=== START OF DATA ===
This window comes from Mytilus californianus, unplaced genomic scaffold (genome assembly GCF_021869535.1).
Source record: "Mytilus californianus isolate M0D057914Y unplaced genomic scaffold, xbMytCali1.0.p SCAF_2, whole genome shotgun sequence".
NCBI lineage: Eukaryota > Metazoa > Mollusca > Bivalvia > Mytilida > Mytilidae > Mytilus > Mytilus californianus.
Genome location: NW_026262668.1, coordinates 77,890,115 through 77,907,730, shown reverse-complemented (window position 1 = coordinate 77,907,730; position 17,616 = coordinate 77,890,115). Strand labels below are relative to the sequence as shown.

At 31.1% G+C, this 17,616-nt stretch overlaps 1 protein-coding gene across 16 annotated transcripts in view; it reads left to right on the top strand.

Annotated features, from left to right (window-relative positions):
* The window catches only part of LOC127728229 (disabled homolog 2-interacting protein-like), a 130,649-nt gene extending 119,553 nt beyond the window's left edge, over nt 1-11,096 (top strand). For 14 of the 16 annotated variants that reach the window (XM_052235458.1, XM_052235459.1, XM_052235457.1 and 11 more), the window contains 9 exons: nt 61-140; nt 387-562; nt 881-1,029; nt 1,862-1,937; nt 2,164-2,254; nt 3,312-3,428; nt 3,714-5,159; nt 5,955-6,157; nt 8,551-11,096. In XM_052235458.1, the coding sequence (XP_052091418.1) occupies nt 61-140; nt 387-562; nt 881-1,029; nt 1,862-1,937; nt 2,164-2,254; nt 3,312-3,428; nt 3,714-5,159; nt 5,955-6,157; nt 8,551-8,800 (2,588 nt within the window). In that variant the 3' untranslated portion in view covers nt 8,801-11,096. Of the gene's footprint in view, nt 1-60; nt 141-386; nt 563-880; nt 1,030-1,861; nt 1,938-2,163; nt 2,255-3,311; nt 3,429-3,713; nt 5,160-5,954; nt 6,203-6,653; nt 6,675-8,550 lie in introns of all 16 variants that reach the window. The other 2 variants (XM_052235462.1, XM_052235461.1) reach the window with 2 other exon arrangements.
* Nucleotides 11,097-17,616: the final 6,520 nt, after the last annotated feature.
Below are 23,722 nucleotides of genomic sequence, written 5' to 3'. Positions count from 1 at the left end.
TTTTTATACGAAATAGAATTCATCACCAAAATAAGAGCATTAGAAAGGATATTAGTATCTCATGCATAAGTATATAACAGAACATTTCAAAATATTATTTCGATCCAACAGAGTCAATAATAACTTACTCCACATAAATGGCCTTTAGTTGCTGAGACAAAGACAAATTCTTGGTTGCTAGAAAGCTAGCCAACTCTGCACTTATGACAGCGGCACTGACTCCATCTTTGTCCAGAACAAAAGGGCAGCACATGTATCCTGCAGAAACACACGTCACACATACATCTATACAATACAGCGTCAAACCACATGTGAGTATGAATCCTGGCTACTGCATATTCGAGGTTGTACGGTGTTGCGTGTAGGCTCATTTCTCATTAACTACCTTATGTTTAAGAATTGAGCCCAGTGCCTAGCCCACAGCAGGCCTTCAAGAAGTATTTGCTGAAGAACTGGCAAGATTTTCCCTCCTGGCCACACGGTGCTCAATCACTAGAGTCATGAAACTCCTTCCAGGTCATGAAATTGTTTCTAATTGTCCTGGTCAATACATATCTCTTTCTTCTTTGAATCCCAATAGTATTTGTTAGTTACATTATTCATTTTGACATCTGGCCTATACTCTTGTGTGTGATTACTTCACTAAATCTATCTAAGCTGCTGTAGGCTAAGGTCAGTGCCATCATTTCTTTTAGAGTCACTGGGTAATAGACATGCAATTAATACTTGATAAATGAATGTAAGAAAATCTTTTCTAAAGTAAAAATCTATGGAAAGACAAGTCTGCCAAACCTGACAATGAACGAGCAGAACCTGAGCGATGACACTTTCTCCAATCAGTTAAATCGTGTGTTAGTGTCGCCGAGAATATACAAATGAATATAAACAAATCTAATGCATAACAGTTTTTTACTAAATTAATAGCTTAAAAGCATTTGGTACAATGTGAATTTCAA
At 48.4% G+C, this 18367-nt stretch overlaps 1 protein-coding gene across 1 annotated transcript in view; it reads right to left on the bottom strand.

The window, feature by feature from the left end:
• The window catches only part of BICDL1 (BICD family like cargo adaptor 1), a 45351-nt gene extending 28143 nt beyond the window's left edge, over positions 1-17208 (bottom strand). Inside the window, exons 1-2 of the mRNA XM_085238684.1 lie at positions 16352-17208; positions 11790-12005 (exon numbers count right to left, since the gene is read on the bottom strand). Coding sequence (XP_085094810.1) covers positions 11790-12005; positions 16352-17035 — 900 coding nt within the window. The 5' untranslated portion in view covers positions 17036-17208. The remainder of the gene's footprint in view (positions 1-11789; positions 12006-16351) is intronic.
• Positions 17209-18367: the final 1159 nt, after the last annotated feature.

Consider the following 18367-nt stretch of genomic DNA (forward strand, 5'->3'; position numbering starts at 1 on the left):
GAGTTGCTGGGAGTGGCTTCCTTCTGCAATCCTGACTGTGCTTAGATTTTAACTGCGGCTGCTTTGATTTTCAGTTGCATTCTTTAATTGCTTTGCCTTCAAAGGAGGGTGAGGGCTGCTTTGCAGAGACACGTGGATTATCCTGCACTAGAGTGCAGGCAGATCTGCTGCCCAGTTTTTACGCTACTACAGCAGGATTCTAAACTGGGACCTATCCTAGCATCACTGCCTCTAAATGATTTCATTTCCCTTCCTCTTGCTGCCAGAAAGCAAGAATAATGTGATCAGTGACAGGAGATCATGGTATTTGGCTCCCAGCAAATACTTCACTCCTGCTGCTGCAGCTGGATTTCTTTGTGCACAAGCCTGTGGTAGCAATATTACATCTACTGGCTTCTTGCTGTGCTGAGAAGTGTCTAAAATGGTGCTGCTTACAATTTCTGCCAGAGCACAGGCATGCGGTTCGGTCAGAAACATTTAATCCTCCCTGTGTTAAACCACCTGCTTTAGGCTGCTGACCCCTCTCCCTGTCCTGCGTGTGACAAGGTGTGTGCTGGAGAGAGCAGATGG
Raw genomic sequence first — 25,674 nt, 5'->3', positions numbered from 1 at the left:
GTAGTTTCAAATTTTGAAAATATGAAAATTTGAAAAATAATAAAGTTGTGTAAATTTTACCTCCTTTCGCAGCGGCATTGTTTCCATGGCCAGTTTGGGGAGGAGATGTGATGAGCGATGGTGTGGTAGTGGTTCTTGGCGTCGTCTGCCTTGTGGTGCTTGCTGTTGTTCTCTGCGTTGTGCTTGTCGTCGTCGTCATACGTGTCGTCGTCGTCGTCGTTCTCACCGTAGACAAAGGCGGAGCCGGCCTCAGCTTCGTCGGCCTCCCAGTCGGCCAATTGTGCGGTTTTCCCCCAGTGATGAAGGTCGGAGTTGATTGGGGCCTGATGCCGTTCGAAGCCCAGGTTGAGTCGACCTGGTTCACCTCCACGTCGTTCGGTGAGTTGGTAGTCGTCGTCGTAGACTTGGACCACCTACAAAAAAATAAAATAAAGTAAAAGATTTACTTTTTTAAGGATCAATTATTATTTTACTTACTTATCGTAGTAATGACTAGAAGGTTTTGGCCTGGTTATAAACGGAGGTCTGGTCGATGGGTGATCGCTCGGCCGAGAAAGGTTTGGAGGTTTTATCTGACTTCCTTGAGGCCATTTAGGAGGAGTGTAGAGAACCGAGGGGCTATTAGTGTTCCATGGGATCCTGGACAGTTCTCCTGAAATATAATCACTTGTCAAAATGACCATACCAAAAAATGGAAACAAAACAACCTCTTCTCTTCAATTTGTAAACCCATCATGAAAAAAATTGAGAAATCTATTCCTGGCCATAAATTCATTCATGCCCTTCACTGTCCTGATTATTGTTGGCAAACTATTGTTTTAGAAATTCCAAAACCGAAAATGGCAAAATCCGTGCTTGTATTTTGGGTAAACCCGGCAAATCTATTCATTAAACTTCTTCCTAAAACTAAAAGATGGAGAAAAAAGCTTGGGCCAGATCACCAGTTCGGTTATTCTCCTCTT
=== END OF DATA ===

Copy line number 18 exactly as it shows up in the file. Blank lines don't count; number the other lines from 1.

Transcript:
GTAGTTTCAAATTTTGAAAATATGAAAATTTGAAAAATAATAAAGTTGTGTAAATTTTACCTCCTTTCGCAGCGGCATTGTTTCCATGGCCAGTTTGGGGAGGAGATGTGATGAGCGATGGTGTGGTAGTGGTTCTTGGCGTCGTCTGCCTTGTGGTGCTTGCTGTTGTTCTCTGCGTTGTGCTTGTCGTCGTCGTCATACGTGTCGTCGTCGTCGTCGTTCTCACCGTAGACAAAGGCGGAGCCGGCCTCAGCTTCGTCGGCCTCCCAGTCGGCCAATTGTGCGGTTTTCCCCCAGTGATGAAGGTCGGAGTTGATTGGGGCCTGATGCCGTTCGAAGCCCAGGTTGAGTCGACCTGGTTCACCTCCACGTCGTTCGGTGAGTTGGTAGTCGTCGTCGTAGACTTGGACCACCTACAAAAAAATAAAATAAAGTAAAAGATTTACTTTTTTAAGGATCAATTATTATTTTACTTACTTATCGTAGTAATGACTAGAAGGTTTTGGCCTGGTTATAAACGGAGGTCTGGTCGATGGGTGATCGCTCGGCCGAGAAAGGTTTGGAGGTTTTATCTGACTTCCTTGAGGCCATTTAGGAGGAGTGTAGAGAACCGAGGGGCTATTAGTGTTCCATGGGATCCTGGACAGTTCTCCTGAAATATAATCACTTGTCAAAATGACCATACCAAAAAATGGAAACAAAACAACCTCTTCTCTTCAATTTGTAAACCCATCATGAAAAAAATTGAGAAATCTATTCCTGGCCATAAATTCATTCATGCCCTTCACTGTCCTGATTATTGTTGGCAAACTATTGTTTTAGAAATTCCAAAACCGAAAATGGCAAAATCCGTGCTTGTATTTTGGGTAAACCCGGCAAATCTATTCATTAAACTTCTTCCTAAAACTAAAAGATGGAGAAAAAAGCTTGGGCCAGATCACCAGTTCGGTTATTCTCCTCTT